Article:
Daves grandfather and uncle are still farming in Zimbabwe and he has been back to visit during December for the past three years. Its sad to see how bad the situation has got, especially economically. It is starting to get a bit better, but its sad to see how far its gone.
However, Daves also amazed to see how people who have very little, can still be happy and how, out of necessity, they do make a plan. Thats the thing about Zimbabweans and South Africans and thats why they achieve in Australia because they are prepared to do anything and to work hard.
Community development work in Zimbabwe
In some ways Daves heart is still in Zimbabwe, and he and a friend, Australian Luke OKeefe, have started an organisation called Eightytwenty Vision that currently supports community development work in Zimbabwe.
They are supporting an organisation that runs a community development program in Nkayi, caring for people with AIDS, has a school feeding program, does projects relating to farming in a more sustainable way, and works with issues relating to womens rights and inheritance.
The organisation has been operating for about two years. Dave and Luke have been assisting them for the past year. About this work, Dave says: Eightytwenty Vision for me is about opening our eyes to see how other people are living, realising that the majority of our world is facing a very bleak reality and then look for ways to bring change.
Dave and Lukes goal for the organisation is to have an impact on the Nkayi community with a bottom-up approach: Empowering people to lift themselves out of poverty, rather than developing a hand-out mentality where people just expect to have everything given to them.
So where is Dave when hes not playing rugby? He enjoys reading and hanging out with friends. Ive made some good friends in Perth, he says. And Ive recently tried to take up surfing, he adds, with a laugh. Im not great being a farm boy from Zim, of course but it is great to be out there.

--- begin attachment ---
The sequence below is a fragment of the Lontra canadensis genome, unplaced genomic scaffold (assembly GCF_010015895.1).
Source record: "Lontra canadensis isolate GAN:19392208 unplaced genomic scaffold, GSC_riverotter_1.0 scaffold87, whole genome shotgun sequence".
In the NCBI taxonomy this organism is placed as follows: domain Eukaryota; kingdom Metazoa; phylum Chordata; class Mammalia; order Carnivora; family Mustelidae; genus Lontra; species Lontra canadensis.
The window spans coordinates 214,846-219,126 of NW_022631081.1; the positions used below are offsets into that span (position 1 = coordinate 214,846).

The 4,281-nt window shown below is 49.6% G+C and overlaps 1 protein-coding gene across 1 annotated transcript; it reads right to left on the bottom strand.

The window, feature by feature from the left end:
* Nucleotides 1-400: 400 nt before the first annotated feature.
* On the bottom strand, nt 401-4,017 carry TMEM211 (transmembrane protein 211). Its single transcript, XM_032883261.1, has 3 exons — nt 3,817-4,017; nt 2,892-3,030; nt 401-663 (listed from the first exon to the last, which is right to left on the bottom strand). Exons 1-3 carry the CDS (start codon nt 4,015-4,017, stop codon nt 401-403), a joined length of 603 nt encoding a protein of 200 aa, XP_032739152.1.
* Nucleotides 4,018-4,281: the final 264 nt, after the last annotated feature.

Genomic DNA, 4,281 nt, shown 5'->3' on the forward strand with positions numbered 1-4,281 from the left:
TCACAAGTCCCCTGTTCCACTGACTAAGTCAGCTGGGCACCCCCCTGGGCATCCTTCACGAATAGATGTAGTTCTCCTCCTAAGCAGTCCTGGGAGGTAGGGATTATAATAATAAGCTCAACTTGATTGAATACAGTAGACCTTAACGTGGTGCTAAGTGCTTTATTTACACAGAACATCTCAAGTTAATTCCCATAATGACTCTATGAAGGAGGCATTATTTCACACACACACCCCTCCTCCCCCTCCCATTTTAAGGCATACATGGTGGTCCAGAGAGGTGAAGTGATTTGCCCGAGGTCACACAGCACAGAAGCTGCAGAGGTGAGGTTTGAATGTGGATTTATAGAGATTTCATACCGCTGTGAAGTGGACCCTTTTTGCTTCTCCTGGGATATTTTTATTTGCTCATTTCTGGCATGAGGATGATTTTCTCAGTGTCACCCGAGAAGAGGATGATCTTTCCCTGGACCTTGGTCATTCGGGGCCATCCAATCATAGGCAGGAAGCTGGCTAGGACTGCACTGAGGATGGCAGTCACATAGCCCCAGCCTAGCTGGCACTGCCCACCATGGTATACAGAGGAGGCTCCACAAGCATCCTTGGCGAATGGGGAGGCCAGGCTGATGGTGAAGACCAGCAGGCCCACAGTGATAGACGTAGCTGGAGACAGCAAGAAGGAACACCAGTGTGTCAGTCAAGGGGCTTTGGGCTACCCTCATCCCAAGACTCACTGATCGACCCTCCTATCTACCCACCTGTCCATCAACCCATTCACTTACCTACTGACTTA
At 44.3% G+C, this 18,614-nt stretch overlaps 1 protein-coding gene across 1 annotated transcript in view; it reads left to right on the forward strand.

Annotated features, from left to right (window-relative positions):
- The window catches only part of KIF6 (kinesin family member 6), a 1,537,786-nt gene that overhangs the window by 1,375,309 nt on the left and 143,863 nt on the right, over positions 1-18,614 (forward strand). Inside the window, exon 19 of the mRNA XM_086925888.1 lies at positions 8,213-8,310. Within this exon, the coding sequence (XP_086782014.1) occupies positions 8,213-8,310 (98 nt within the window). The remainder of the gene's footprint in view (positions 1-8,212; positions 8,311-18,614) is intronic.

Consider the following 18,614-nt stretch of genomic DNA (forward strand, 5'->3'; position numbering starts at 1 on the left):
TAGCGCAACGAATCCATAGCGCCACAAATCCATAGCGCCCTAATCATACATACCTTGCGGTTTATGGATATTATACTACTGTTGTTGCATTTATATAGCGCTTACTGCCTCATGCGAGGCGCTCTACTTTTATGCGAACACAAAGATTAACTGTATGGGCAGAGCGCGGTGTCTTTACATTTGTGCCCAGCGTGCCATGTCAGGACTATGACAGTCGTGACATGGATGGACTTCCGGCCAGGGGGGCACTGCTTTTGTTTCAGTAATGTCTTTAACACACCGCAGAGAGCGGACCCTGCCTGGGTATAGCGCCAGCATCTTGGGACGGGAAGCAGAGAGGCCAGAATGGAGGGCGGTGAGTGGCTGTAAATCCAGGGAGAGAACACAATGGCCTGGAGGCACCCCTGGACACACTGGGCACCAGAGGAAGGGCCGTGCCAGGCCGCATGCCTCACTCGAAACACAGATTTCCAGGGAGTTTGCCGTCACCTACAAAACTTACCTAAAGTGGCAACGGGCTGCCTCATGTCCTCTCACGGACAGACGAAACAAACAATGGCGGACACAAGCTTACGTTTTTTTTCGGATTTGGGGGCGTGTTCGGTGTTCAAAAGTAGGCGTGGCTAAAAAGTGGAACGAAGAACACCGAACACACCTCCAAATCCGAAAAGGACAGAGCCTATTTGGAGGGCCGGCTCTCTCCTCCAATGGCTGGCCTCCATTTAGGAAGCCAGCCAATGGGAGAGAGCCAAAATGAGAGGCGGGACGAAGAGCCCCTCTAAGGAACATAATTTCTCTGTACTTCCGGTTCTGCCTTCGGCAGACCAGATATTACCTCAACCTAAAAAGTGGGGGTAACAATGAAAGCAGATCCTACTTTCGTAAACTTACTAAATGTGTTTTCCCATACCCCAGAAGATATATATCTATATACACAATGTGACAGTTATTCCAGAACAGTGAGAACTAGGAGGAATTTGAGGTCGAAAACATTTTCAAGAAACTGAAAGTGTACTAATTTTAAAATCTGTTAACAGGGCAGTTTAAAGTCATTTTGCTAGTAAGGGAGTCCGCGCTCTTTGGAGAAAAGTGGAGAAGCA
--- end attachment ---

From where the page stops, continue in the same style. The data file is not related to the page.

From Daves favourite quotes
There is no way to peace. Peace is the way. A.J. Muste
We must beware of those who decry the visible forms of violence such as terrorism while perpetrating the invisible, systemic forms of violence that generate the very phenomena they abhor. From Violence by Slavoj Zizek. Says Dave: I think this is so relevant in an age where western governments are largely run by multinational corporations and seem to be spinning an awful lot of propaganda to support their policies, then using fear of terrorism as a major tool in their governments election campaigns. Capitalist western democracies certainly have a lot for which to answer.
On Daves book shelf
Dave recently read Shock Doctrine by Naomi Klein: A very disturbing book, but one everyone should read.
The Irresistible Revolution by Shane Claiborne is one of his favourite books.
About Dave Pocock
Date of Birth April 23, 1988
Super 14 Team Western Force, joined in 2006
Super 1214 Points 5 (1 try)
Super 1214 Caps 38
Test Caps 15
Test Debut 2008 v New Zealand, Hong Kong